Seton Hall’s Fuquan Edwin is one of the best-kept secrets in the Big East. Last year as a junior, Edwin averaged 16.5 points, 5.8 rebounds and 2.4 steals per game (No. 13 in the country). As a sophomore, he led the nation in steals with three SPG.
His SHU bio states that “he was the first player in Big East history to lead the nation in steals per game.”
Edwin has the size and length (6’6”, 205 pounds) to become one of the best small forward defenders in the country.
CBSSports.com’s "Best Defenders" article had this to say about Edwin: "His hands are lethal—and his ability to read the passing lanes is uncanny. That's a scary combination."
He is one of the most physically frightening point guards in the country. At 6’4”, 225 pounds, Smart has a distinct size advantage over most of the other floor generals he faces.
As a freshman, Smart averaged three steals per game (good for No. 2 in the nation) to go along with his 15.4 points, 5.8 rebounds and 4.2 assists per game.
He plays just as aggressively on the defensive end of the court as he does on offense. That is not the case with most elite-level college basketball players.
When I think of college basketball’s defensive specialists, Florida’s Will Yeguete is one of the most imposing figures going. The 6’7”, 240-pound rising senior PF is so athletic he can guard almost any position on the court.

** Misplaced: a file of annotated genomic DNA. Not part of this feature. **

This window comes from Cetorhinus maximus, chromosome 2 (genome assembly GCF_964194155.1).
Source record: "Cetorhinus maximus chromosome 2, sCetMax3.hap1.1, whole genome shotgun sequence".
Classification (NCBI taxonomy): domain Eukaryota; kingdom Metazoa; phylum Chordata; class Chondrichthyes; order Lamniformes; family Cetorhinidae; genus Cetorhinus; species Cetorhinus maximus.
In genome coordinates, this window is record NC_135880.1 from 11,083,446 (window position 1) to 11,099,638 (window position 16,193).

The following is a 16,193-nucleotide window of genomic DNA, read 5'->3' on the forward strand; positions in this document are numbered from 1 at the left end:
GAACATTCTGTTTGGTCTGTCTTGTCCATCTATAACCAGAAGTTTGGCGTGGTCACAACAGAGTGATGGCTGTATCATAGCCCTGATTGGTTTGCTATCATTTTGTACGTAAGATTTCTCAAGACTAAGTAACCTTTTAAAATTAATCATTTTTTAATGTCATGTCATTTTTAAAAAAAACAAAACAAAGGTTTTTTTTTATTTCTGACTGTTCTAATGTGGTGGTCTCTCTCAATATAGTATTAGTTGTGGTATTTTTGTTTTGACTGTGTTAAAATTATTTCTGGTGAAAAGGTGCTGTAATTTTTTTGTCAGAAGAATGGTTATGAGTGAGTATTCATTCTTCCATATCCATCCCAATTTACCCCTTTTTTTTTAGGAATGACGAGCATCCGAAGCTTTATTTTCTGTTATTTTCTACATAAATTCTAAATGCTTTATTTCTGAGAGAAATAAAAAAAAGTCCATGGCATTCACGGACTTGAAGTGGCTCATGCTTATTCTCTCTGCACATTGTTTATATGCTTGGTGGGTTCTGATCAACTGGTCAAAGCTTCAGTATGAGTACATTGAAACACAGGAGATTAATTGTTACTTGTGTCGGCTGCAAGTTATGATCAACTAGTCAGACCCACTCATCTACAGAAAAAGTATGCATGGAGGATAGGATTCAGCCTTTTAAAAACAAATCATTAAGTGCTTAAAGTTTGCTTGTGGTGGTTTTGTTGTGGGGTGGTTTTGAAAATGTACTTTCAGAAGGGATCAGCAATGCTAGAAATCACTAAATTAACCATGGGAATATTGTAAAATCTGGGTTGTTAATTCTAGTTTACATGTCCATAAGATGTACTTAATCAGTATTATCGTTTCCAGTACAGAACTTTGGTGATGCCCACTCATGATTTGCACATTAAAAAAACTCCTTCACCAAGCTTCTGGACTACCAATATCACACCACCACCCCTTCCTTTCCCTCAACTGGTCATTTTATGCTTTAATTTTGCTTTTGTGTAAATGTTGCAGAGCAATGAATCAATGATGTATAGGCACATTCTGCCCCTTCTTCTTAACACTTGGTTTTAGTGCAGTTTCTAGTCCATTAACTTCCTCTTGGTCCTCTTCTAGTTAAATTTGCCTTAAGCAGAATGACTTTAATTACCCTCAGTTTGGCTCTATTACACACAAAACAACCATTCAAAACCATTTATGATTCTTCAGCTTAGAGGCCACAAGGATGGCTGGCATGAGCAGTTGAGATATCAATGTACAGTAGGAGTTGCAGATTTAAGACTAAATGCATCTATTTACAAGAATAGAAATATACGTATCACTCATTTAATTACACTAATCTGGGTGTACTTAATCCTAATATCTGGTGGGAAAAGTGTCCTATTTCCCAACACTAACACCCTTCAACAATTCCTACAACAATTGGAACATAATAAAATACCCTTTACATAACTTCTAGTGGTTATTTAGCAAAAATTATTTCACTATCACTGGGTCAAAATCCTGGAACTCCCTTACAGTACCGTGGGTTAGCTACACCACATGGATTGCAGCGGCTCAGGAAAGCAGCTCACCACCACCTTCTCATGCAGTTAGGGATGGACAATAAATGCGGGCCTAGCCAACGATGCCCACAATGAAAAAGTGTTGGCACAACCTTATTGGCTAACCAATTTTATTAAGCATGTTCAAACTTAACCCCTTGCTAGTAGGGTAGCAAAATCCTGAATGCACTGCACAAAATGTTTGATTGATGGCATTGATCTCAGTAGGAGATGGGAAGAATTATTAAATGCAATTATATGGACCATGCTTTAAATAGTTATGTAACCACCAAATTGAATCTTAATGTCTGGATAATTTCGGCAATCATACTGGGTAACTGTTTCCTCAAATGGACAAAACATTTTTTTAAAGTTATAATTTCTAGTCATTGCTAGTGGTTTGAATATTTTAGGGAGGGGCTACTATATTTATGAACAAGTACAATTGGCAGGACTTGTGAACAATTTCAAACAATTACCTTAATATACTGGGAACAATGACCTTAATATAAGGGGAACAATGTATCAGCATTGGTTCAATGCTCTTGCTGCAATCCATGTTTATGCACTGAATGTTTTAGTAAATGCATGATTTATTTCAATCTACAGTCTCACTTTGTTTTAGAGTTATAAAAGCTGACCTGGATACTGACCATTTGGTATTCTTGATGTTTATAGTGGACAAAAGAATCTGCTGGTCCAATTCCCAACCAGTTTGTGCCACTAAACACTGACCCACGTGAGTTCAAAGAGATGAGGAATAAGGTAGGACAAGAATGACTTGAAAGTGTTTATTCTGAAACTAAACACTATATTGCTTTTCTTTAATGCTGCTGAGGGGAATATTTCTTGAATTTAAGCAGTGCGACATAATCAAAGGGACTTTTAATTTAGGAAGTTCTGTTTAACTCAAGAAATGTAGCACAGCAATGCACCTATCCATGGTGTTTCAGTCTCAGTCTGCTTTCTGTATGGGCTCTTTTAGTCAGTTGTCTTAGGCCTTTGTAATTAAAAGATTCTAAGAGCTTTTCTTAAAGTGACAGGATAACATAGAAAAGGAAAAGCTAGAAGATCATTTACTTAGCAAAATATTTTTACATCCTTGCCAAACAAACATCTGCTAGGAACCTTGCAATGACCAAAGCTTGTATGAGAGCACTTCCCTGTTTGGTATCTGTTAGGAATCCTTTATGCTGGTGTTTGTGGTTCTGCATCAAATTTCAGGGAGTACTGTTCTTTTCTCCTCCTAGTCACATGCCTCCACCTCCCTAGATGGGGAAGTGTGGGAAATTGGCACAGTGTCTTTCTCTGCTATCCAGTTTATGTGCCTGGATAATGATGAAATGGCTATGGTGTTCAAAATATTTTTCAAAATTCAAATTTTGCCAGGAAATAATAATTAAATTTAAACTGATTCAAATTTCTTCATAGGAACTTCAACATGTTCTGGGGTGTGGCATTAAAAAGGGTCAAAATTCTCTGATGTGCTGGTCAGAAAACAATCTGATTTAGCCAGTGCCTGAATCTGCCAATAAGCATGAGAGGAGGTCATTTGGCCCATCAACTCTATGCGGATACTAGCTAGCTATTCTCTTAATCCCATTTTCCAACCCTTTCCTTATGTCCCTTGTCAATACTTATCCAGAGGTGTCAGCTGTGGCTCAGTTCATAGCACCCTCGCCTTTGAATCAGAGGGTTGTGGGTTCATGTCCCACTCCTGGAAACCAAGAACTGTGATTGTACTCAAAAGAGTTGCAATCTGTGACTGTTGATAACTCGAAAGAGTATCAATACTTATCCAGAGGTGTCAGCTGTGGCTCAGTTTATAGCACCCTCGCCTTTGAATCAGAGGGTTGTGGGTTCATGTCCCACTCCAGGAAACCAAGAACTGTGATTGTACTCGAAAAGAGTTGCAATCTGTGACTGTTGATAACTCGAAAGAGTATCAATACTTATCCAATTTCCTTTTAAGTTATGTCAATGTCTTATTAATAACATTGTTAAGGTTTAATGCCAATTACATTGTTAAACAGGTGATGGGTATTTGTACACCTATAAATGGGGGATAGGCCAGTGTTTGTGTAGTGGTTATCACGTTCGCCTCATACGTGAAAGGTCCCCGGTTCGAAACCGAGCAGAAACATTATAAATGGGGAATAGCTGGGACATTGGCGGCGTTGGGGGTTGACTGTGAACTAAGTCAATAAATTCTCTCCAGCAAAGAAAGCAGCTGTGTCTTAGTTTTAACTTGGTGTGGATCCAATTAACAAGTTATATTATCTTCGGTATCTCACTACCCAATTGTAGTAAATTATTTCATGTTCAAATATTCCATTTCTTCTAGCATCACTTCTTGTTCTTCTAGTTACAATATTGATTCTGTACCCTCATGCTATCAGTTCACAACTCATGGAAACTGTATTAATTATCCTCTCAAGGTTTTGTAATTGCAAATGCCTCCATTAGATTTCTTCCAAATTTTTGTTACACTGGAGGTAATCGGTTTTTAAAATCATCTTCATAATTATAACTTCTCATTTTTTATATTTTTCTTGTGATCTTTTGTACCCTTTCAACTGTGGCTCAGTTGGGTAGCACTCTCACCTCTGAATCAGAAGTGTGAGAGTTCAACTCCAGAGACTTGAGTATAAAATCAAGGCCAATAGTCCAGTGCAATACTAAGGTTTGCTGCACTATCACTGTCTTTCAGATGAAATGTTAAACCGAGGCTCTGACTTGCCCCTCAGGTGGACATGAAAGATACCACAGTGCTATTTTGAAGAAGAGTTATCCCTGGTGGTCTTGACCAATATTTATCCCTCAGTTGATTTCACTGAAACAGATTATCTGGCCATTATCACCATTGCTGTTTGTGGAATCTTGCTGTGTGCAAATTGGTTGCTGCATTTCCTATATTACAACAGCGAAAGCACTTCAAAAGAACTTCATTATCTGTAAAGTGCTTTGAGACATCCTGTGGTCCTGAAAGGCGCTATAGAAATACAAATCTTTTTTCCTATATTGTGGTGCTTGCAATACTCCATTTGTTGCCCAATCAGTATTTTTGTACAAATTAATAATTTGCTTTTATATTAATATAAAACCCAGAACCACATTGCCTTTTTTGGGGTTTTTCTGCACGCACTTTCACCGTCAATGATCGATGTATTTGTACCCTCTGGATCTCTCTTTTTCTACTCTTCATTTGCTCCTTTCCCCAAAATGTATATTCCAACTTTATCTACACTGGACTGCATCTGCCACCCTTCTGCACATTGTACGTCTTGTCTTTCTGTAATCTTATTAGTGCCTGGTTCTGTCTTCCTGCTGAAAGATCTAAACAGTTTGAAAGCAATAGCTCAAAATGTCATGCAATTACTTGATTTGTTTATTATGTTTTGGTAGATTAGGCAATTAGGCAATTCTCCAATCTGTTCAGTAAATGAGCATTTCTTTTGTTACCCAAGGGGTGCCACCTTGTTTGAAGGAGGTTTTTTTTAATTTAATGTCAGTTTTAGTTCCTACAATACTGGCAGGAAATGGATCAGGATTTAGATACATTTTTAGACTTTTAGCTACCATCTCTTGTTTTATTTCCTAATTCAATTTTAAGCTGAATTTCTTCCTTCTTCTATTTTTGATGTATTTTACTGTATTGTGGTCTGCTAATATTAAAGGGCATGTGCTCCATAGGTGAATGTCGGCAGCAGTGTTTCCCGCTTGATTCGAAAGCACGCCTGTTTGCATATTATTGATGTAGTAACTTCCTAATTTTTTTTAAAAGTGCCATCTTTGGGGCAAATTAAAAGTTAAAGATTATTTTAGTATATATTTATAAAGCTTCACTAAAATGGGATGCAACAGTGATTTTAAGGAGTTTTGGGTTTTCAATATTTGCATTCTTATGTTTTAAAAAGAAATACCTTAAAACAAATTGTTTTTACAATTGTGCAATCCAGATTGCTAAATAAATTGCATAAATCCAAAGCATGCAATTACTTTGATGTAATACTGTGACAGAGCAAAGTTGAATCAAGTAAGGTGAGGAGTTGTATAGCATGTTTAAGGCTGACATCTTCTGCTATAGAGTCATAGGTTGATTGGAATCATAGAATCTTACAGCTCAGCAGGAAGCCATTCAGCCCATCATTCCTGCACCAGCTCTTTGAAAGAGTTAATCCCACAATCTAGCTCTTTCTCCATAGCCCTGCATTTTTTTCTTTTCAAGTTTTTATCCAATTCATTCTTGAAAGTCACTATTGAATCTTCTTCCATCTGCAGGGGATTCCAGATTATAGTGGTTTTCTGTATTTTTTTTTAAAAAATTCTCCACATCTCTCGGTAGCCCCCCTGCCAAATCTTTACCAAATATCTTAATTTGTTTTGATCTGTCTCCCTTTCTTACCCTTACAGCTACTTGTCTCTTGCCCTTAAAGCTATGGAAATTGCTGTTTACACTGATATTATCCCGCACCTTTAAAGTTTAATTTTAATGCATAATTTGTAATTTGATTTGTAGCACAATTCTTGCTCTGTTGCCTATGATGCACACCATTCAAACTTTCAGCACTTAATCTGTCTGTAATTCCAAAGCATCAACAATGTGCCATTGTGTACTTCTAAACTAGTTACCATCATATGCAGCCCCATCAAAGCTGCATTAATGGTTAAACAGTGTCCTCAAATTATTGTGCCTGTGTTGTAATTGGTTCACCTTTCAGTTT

Though Yeguete only played 21 minutes per game and usually came off the bench, he regularly made his mark on the game within moments of checking in.
ESPN.com’s Michael DiRocco says that Yequete is “a dirty-work player.” When the Gators go to their full-court press, he is their point man.
Though he nabbed only 36 steals this past season, he also had dozens of deflections and forced loads of turnovers by the stress he created.
Virginia Commonwealth’s Briante Weber is a rare and distinctive player on Shaka Smart’s Rams squad.
Though the 6’3” guard only played 21 minutes per game last season, he was No. 1 in the nation in Ken Pomeroy’s steals percentage leaders for the second year in a row. Could he do it four consecutive seasons?
Weber averaged 2.72 steals per game and was one of the catalysts on Smart’s “Havoc” defense.
He was named to Lefty Driesell’s 2013 Defensive All-American team.
As a freshman, Weber was selected as a Colonial Athletic Association’s All-Defensive Team member. This past season, he was named the Atlantic 10 conference’s Defensive Player of the Year.
Ohio State’s Aaron Craft is the best lockdown defender in college basketball.
While he is a skilled PG on the offensive end, the place where Craft really excels is on defense. He averaged a decent 2.1 SPG, but his contribution to the Buckeyes' success far exceeds last year’s count of steals.
He does more on defense to influence the outcome of Ohio State’s games than most players even imagine is possible. He beats opponents to the spots they are trying to get to, frustrating the other team’s best players.
Craft is so fundamentally sound that he rarely makes a defensive mistake.
Craft is one of the biggest reasons why Ohio State is still in the top-tier of college basketball’s preseason periodicals despite losing Deshaun Thomas.